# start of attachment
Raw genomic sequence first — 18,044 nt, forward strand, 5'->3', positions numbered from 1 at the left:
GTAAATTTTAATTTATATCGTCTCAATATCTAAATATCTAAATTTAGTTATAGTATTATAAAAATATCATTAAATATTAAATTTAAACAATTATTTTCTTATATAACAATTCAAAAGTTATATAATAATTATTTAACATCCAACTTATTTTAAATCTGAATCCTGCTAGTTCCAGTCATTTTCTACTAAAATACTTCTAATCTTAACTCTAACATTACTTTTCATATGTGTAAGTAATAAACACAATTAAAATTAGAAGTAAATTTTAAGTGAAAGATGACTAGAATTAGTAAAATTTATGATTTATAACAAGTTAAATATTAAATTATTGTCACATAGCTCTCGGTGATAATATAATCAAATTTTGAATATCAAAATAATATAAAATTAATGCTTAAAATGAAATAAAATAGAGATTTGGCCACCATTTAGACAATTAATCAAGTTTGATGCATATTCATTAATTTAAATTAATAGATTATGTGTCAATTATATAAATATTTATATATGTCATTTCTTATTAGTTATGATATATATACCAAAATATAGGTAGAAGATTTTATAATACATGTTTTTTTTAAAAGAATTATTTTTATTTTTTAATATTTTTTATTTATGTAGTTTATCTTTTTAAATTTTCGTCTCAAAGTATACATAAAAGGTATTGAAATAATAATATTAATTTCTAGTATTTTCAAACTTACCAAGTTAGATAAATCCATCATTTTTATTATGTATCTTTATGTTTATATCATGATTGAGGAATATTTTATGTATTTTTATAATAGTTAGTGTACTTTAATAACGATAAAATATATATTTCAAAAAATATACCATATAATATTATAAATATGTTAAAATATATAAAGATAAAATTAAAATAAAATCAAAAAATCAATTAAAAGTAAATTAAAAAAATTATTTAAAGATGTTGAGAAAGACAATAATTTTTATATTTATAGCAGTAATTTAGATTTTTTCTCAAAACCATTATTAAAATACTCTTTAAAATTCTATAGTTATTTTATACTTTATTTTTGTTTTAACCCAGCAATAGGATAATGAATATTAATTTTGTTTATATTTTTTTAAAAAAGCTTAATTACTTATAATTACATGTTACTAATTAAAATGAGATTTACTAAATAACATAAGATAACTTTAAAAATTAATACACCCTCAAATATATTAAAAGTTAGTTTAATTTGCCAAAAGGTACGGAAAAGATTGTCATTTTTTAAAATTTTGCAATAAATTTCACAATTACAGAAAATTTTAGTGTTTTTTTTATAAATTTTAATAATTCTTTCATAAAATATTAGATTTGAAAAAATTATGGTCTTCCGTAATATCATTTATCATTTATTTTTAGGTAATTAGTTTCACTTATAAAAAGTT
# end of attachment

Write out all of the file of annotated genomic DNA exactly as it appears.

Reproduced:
Raw genomic sequence first — 18,044 nt, forward strand, 5'->3', positions numbered from 1 at the left:
GTAAATTTTAATTTATATCGTCTCAATATCTAAATATCTAAATTTAGTTATAGTATTATAAAAATATCATTAAATATTAAATTTAAACAATTATTTTCTTATATAACAATTCAAAAGTTATATAATAATTATTTAACATCCAACTTATTTTAAATCTGAATCCTGCTAGTTCCAGTCATTTTCTACTAAAATACTTCTAATCTTAACTCTAACATTACTTTTCATATGTGTAAGTAATAAACACAATTAAAATTAGAAGTAAATTTTAAGTGAAAGATGACTAGAATTAGTAAAATTTATGATTTATAACAAGTTAAATATTAAATTATTGTCACATAGCTCTCGGTGATAATATAATCAAATTTTGAATATCAAAATAATATAAAATTAATGCTTAAAATGAAATAAAATAGAGATTTGGCCACCATTTAGACAATTAATCAAGTTTGATGCATATTCATTAATTTAAATTAATAGATTATGTGTCAATTATATAAATATTTATATATGTCATTTCTTATTAGTTATGATATATATACCAAAATATAGGTAGAAGATTTTATAATACATGTTTTTTTTAAAAGAATTATTTTTATTTTTTAATATTTTTTATTTATGTAGTTTATCTTTTTAAATTTTCGTCTCAAAGTATACATAAAAGGTATTGAAATAATAATATTAATTTCTAGTATTTTCAAACTTACCAAGTTAGATAAATCCATCATTTTTATTATGTATCTTTATGTTTATATCATGATTGAGGAATATTTTATGTATTTTTATAATAGTTAGTGTACTTTAATAACGATAAAATATATATTTCAAAAAATATACCATATAATATTATAAATATGTTAAAATATATAAAGATAAAATTAAAATAAAATCAAAAAATCAATTAAAAGTAAATTAAAAAAATTATTTAAAGATGTTGAGAAAGACAATAATTTTTATATTTATAGCAGTAATTTAGATTTTTTCTCAAAACCATTATTAAAATACTCTTTAAAATTCTATAGTTATTTTATACTTTATTTTTGTTTTAACCCAGCAATAGGATAATGAATATTAATTTTGTTTATATTTTTTTAAAAAAGCTTAATTACTTATAATTACATGTTACTAATTAAAATGAGATTTACTAAATAACATAAGATAACTTTAAAAATTAATACACCCTCAAATATATTAAAAGTTAGTTTAATTTGCCAAAAGGTACGGAAAAGATTGTCATTTTTTAAAATTTTGCAATAAATTTCACAATTACAGAAAATTTTAGTGTTTTTTTTATAAATTTTAATAATTCTTTCATAAAATATTAGATTTGAAAAAATTATGGTCTTCCGTAATATCATTTATCATTTATTTTTAGGTAATTAGTTTCACTTATAAAAAGTT